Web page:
I got into a (somewhat heated) discussion with my colleague today about what characters our application should accept. This was prompted by the discovery that you can enter anything in the search box and the application will dutifully perform a search by that string. However this applies equally to all the textboxes in the application, not just the search box.
My colleague is of the opinion that the best practice (from a security viewpoint) is to limit the allowed characters to some letters, digits, and a subset of symbols. This prevents the user entering all kinds of unprintable Unicode control characters and whatnotelse.
I on the other hand am of the opinion that this will only annoy the users and not offer any additional security. I think that the best practice is to make your application accept anything, and then use the proper encoding functions (and parametrized queries if they are available) to make sure that the entered string passes through unmodified and is displayed/used as entered. If the user enters garbage, he will see garbage, but the system will work correctly.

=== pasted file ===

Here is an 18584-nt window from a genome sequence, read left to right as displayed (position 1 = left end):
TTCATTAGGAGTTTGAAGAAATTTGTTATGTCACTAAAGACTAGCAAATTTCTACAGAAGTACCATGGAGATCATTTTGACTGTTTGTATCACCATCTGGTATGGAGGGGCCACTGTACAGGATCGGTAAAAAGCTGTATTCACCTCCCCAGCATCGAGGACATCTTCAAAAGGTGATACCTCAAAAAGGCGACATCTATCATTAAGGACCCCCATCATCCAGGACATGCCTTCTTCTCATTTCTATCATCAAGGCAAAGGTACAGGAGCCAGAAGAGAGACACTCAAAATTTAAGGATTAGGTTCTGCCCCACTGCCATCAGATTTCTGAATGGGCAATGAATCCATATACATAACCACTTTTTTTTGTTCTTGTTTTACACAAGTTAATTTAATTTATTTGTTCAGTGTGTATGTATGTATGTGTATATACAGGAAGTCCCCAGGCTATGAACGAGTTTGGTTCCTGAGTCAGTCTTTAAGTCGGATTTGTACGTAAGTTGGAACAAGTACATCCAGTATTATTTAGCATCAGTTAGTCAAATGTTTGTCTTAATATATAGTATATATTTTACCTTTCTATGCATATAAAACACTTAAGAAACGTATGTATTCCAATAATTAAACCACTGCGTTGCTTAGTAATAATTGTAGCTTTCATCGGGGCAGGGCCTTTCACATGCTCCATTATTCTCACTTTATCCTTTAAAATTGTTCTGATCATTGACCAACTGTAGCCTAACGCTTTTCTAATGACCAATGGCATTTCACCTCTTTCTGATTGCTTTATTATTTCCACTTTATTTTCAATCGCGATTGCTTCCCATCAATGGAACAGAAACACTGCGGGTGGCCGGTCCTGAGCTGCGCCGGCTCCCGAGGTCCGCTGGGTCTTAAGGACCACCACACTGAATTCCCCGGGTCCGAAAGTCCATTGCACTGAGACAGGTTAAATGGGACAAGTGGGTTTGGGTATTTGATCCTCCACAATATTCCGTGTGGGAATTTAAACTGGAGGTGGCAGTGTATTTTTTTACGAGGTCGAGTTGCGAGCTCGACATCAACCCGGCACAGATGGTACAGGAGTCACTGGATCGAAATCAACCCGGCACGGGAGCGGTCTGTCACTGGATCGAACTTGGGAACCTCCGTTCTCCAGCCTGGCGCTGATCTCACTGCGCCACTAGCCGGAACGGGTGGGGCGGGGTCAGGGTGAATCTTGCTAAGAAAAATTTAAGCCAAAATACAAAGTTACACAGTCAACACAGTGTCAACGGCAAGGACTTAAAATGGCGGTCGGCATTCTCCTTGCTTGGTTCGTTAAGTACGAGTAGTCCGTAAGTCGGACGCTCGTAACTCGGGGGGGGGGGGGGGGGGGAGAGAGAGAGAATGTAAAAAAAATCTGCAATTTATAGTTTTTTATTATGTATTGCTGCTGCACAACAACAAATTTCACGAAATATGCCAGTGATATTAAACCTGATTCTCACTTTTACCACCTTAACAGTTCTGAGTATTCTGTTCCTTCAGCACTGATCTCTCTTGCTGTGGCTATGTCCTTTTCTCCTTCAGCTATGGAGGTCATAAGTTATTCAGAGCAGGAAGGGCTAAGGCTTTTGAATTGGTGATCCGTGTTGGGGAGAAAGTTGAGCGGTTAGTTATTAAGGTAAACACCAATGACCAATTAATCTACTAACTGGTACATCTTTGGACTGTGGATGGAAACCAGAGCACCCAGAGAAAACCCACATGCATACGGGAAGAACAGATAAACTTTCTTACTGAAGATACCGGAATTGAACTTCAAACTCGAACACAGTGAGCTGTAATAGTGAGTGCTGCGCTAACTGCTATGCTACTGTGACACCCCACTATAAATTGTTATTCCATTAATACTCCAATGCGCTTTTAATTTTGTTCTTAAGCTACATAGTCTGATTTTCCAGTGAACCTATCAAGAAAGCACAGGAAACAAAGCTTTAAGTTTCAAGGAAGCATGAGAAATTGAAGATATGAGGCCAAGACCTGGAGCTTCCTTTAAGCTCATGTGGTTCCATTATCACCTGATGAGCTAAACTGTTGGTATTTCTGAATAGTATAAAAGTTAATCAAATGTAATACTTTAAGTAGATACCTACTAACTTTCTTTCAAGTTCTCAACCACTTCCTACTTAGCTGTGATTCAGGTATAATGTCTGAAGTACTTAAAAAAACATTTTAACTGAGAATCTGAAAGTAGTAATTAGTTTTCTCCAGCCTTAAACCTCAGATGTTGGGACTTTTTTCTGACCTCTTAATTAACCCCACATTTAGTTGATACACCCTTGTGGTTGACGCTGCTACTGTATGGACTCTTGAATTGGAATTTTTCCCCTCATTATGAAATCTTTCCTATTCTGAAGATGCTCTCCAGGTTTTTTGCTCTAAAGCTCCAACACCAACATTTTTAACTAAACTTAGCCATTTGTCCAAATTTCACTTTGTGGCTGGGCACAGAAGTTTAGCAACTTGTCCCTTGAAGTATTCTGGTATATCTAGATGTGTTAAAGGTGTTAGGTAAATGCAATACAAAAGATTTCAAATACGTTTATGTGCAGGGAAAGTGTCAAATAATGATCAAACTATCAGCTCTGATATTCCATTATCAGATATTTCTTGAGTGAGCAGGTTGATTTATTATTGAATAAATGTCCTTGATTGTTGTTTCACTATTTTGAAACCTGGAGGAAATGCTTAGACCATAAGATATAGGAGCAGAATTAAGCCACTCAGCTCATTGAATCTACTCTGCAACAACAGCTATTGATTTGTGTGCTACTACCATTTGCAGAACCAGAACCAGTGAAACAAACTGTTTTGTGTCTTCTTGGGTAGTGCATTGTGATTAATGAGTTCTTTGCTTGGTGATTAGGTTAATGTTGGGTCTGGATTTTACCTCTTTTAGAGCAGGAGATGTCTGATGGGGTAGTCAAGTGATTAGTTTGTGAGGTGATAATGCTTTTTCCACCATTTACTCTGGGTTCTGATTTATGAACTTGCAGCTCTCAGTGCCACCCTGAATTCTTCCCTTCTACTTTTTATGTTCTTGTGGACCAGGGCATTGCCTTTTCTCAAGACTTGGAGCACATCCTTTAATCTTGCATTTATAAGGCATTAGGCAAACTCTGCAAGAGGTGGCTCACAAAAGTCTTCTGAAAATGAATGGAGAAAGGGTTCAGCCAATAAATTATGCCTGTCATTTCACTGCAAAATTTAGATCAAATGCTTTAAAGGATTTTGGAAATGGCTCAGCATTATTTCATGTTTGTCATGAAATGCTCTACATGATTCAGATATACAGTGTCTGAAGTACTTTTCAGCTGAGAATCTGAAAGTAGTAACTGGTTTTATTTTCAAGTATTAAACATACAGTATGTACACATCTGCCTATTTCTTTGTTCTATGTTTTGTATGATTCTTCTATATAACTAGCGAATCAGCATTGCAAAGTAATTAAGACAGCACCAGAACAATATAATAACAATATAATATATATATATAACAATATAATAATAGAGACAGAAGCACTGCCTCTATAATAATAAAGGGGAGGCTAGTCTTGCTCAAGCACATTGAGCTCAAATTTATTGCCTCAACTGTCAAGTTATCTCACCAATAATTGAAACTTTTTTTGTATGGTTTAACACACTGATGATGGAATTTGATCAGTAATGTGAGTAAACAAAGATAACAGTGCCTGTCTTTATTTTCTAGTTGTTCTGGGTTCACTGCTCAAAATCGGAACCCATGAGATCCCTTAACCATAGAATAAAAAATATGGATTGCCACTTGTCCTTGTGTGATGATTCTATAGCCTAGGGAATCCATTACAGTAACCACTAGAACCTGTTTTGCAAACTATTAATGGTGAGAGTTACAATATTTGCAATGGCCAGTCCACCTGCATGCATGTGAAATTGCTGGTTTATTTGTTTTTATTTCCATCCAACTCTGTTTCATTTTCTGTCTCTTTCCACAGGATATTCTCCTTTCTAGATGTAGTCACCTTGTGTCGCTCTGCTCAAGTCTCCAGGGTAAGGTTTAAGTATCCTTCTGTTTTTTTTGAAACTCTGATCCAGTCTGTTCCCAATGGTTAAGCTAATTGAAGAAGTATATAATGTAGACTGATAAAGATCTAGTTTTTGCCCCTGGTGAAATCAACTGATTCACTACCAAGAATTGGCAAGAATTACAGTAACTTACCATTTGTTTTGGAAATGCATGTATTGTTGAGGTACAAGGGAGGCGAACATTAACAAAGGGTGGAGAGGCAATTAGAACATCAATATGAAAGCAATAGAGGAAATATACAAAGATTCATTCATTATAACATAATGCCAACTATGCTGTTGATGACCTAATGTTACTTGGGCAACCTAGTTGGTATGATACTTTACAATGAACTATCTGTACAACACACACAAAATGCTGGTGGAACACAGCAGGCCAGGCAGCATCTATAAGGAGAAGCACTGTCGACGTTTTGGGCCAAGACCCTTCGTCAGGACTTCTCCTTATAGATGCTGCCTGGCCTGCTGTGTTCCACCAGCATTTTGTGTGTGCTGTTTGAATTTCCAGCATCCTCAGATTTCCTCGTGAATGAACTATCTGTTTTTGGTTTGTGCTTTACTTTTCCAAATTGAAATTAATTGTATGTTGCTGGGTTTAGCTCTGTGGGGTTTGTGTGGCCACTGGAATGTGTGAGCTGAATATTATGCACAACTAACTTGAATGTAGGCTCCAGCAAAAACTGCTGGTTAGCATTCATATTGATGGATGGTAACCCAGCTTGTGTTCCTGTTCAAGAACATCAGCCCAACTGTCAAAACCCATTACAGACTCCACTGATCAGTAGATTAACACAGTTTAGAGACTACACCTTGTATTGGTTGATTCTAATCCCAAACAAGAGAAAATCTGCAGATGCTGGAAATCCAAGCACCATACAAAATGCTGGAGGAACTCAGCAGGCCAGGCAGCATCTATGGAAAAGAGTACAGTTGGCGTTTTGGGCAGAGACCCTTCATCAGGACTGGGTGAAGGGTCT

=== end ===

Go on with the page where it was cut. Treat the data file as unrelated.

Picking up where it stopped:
What is the industry best practice here?
Added: It seems that I've not been very clear. The question is about server side, and the assumption is that all the proper encodings/escapings are in place when using the string (e.g. using parameters for SQL, HtmlEncode for outputting to HTML, etc). Given all that, does it still make sense to limit allowed characters which arrive from the client?